UBC researchers have discovered a universal electronic state that controls the behavior of high-temperature superconducting copper-oxide ceramics.
The work, published this week in the journal Science, reveals the universal existence of so-called ‘charge-density-waves’ -- static ripples formed by the self-organization of electrons in the material’s normal state. These ripples carry the seeds out of which superconductivity emerges.
“Our understanding of superconductivity in the cuprate family has been hindered by the diversity of intertwining electronic orders,” says UBC PhD student Riccardo Comin, lead author on the paper with colleagues at UBC’s Quantum Matter Institute, the Max-Planck-UBC Centre for Quantum Materials, and a consortium of research institutions in Canada, the United States and Japan.
“These new findings suggest the existence of a universal charge-ordering that is common to all cuprate materials, and uncover its connection to the emergence of superconducting behavior.”
The work also proves that researchers can interchangeably use two techniques -- resonant X-ray scattering or scanning tunnelling microscopy -- to probe the mysteries of charge-density-waves.
“These are fundamental, but very subtle, features which leave only a faint spectroscopic fingerprint,” says UBC professor Andrea Damascelli, leader of the research team. "The success in detecting these tiny ripples in the electron distribution demonstrates the far-reaching power of these complementary techniques, and their pivotal role in advancing our understanding of quantum materials."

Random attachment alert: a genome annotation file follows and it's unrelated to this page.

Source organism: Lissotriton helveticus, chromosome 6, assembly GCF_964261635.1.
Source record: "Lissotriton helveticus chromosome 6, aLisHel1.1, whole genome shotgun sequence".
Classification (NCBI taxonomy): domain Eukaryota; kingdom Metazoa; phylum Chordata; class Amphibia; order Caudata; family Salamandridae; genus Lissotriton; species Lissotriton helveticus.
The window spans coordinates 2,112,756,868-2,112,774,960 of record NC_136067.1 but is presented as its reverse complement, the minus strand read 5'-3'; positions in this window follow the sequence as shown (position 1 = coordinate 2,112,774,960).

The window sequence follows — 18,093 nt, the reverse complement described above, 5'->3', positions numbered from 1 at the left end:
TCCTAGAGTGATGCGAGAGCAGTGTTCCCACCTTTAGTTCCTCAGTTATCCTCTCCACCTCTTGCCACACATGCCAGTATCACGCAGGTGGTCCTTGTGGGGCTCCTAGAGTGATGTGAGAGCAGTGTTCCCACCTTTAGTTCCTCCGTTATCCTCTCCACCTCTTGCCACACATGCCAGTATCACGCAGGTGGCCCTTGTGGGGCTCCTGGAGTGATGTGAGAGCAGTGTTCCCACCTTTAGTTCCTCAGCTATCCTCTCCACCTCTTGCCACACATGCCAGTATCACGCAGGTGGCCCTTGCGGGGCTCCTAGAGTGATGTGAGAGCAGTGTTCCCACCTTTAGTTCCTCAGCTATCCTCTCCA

Superconductivity -- the phenomenon of electricity flowing with no resistance -- occurs in some materials at very low temperatures. High-temperature cuprate superconductors are capable of conducting electricity without resistance at record temperatures, higher than the boiling point of liquid nitrogen. Because of their unrivaled characteristics, they represent the best candidates to advance current superconductor technology, which includes a broad range of applications such as: quantum computers, MRI, high-precision magnetometry, levitating high-speed trains, and lossless power lines.
The breakthrough was propelled by a partnership between UBC and the German Max Planck Institute for Solid State Research, recently established under the joint Max-Planck-UBC Centre for Quantum Materials, and by the ongoing collaboration with the UBC-affiliated X-ray Scattering Beamline ‘REIXS’ at the Canadian Light Source. The UBC-Max Planck partnership is co-directed by UBC Professor George Sawatzky and MPI Director Bernhard Keimer, also coauthors of the work.